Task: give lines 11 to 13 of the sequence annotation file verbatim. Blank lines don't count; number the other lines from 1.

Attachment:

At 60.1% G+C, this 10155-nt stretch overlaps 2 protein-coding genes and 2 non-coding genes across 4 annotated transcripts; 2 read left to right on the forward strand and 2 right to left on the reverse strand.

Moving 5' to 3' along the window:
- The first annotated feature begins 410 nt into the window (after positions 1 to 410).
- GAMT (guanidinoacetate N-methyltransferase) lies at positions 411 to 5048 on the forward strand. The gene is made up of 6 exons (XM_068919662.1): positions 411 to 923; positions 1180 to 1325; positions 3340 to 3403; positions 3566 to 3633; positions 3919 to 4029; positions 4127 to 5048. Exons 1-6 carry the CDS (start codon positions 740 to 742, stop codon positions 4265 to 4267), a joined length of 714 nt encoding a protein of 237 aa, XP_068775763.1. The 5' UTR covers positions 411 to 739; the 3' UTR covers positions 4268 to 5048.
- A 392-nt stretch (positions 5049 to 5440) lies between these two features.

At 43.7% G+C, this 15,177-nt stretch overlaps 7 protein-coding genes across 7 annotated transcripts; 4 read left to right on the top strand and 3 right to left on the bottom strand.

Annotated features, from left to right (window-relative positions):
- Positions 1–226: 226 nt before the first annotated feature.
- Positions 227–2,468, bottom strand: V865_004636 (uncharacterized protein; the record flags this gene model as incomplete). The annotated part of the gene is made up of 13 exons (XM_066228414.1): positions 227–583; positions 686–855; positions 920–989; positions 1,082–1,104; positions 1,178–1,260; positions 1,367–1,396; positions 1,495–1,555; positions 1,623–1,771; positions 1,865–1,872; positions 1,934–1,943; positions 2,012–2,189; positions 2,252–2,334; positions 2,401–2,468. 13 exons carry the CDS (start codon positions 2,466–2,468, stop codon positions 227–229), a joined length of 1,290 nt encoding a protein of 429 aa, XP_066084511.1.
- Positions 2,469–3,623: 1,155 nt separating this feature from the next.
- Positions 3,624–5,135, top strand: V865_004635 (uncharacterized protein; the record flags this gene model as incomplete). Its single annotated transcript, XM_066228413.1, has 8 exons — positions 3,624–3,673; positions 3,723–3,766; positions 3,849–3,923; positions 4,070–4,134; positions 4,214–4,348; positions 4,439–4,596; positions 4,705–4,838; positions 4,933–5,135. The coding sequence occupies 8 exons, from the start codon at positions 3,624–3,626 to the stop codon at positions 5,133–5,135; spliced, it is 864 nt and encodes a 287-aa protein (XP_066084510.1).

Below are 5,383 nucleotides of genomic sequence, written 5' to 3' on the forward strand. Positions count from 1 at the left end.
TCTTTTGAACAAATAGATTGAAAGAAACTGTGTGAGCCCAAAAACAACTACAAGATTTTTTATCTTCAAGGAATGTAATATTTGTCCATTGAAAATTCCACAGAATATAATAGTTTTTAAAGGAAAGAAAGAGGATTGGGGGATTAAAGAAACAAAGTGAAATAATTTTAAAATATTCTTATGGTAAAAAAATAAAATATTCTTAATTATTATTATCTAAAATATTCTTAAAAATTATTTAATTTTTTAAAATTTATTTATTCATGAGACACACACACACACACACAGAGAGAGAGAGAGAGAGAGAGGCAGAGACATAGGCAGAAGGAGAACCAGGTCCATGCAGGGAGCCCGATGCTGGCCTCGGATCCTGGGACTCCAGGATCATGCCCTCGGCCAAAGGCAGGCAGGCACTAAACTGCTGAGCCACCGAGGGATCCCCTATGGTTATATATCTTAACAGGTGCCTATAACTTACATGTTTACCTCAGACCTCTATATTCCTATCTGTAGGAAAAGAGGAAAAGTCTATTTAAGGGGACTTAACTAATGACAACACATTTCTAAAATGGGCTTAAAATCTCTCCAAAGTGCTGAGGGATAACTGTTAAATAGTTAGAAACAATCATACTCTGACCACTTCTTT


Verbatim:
- Positions 3,624–5,135, top strand: V865_004635 (uncharacterized protein; the record flags this gene model as incomplete). Its single annotated transcript, XM_066228413.1, has 8 exons — positions 3,624–3,673; positions 3,723–3,766; positions 3,849–3,923; positions 4,070–4,134; positions 4,214–4,348; positions 4,439–4,596; positions 4,705–4,838; positions 4,933–5,135. The coding sequence occupies 8 exons, from the start codon at positions 3,624–3,626 to the stop codon at positions 5,133–5,135; spliced, it is 864 nt and encodes a 287-aa protein (XP_066084510.1).

Below are 5,383 nucleotides of genomic sequence, written 5' to 3' on the forward strand. Positions count from 1 at the left end.
TCTTTTGAACAAATAGATTGAAAGAAACTGTGTGAGCCCAAAAACAACTACAAGATTTTTTATCTTCAAGGAATGTAATATTTGTCCATTGAAAATTCCACAGAATATAATAGTTTTTAAAGGAAAGAAAGAGGATTGGGGGATTAAAGAAACAAAGTGAAATAATTTTAAAATATTCTTATGGTAAAAAAATAAAATATTCTTAATTATTATTATCTAAAATATTCTTAAAAATTATTTAATTTTTTAAAATTTATTTATTCATGAGACACACACACACACACACAGAGAGAGAGAGAGAGAGAGAGGCAGAGACATAGGCAGAAGGAGAACCAGGTCCATGCAGGGAGCCCGATGCTGGCCTCGGATCCTGGGACTCCAGGATCATGCCCTCGGCCAAAGGCAGGCAGGCACTAAACTGCTGAGCCACCGAGGGATCCCCTATGGTTATATATCTTAACAGGTGCCTATAACTTACATGTTTACCTCAGACCTCTATATTCCTATCTGTAGGAAAAGAGGAAAAGTCTATTTAAGGGGACTTAACTAATGACAACACATTTCTAAAATGGGCTTAAAATCTCTCCAAAGTGCTGAGGGATAACTGTTAAATAGTTAGAAACAATCATACTCTGACCACTTCTTT